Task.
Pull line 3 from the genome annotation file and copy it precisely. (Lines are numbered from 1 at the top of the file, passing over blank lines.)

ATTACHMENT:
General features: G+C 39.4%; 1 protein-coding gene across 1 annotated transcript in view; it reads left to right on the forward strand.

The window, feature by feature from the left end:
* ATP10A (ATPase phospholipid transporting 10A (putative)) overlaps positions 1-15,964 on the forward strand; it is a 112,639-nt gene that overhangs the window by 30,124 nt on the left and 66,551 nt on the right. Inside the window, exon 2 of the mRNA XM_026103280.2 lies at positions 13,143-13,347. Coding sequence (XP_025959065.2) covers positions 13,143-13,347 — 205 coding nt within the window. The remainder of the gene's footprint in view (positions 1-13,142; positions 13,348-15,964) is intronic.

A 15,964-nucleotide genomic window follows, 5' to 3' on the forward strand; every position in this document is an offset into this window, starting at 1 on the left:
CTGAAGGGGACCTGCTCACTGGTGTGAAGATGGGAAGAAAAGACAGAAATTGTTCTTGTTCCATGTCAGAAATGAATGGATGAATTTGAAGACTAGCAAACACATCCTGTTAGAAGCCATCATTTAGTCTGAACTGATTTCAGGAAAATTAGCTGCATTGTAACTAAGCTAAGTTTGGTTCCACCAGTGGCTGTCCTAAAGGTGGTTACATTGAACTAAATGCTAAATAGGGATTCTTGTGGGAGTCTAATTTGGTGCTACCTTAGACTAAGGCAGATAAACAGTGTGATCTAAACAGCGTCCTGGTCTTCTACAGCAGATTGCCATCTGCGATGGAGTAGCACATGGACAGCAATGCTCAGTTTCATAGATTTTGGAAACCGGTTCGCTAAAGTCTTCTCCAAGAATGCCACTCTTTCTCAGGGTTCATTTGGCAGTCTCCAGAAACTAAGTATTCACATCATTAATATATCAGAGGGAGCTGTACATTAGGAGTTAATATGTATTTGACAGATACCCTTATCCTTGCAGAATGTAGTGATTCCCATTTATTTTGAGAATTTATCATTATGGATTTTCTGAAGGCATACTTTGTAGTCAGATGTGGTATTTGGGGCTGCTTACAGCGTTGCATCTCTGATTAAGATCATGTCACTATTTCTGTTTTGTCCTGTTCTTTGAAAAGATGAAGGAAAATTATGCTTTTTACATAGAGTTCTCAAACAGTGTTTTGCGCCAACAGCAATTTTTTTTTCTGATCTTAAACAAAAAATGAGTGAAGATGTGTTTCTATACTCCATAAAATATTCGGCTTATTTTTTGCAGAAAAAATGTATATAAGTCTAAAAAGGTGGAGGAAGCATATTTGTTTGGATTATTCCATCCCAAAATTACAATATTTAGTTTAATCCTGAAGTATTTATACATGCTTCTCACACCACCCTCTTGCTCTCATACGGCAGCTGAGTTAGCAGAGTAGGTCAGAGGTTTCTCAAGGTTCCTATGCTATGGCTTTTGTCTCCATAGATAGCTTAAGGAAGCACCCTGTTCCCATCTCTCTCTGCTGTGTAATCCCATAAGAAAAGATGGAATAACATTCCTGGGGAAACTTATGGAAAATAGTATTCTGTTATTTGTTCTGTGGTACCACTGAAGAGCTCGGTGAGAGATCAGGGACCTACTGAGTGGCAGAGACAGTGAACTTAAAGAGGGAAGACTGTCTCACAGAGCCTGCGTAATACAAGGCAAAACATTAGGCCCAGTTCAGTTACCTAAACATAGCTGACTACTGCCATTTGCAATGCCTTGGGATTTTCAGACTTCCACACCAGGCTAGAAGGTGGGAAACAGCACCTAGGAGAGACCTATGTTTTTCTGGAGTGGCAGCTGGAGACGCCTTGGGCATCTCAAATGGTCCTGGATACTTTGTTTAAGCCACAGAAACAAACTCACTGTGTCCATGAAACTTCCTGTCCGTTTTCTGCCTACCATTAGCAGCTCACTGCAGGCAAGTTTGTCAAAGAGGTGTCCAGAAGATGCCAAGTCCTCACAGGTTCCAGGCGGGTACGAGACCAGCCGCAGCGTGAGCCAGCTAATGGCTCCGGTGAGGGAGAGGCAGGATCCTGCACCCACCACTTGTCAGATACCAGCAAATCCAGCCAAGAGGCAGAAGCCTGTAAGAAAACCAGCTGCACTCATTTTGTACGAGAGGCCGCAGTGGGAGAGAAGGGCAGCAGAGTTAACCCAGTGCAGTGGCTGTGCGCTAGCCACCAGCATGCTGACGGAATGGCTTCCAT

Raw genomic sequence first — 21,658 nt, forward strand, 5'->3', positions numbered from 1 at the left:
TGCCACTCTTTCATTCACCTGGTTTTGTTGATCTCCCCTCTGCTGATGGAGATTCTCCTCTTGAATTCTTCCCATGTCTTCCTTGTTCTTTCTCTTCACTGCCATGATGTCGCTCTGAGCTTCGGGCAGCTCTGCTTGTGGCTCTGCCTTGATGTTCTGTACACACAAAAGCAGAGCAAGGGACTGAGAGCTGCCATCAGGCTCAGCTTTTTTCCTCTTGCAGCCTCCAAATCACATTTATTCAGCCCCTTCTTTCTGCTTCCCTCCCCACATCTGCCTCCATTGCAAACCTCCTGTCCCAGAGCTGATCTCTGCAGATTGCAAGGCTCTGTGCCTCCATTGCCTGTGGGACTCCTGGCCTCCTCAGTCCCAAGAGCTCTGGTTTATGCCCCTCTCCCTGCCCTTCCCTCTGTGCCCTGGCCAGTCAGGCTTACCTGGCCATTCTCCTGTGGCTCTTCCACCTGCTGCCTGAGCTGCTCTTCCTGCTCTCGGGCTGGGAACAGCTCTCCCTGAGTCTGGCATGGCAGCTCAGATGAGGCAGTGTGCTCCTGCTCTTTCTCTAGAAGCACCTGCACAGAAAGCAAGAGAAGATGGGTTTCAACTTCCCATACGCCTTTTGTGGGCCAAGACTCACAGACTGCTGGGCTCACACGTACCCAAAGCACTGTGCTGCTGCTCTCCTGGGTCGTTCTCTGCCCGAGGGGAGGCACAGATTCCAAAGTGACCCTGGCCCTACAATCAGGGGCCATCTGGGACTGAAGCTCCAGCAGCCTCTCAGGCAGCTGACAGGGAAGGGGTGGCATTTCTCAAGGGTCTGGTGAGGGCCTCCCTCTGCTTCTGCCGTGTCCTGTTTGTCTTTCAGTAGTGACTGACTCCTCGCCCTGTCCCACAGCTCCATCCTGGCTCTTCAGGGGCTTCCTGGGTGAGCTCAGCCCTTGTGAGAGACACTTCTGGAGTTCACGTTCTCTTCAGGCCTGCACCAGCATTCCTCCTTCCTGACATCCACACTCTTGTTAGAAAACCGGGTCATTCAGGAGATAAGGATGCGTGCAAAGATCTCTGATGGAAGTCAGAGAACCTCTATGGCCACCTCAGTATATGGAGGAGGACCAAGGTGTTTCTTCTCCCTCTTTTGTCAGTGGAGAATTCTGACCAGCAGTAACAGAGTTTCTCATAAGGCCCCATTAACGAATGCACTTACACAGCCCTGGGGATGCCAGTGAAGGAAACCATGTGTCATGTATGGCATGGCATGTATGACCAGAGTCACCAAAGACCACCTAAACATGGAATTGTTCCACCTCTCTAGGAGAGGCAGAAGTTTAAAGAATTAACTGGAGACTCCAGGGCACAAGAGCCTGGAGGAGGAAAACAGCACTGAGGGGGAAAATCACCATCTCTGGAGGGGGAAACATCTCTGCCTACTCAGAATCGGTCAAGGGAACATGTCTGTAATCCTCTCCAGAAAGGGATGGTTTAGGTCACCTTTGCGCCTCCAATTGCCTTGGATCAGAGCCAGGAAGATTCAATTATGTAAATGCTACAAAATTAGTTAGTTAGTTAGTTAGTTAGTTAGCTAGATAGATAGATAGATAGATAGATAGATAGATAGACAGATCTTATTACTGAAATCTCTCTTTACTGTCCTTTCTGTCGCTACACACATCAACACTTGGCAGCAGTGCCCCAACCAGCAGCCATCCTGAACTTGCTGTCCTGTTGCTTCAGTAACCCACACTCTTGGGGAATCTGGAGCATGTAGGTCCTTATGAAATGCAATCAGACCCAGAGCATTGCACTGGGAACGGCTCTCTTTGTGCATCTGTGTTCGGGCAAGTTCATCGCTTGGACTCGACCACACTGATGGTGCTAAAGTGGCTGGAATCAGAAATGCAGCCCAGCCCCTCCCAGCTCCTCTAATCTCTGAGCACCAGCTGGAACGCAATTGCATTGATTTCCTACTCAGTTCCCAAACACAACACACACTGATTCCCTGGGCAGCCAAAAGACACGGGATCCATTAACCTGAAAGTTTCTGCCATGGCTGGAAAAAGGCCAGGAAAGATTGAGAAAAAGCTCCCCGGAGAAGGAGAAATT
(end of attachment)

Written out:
* ATP10A (ATPase phospholipid transporting 10A (putative)) overlaps positions 1-15,964 on the forward strand; it is a 112,639-nt gene that overhangs the window by 30,124 nt on the left and 66,551 nt on the right. Inside the window, exon 2 of the mRNA XM_026103280.2 lies at positions 13,143-13,347. Coding sequence (XP_025959065.2) covers positions 13,143-13,347 — 205 coding nt within the window. The remainder of the gene's footprint in view (positions 1-13,142; positions 13,348-15,964) is intronic.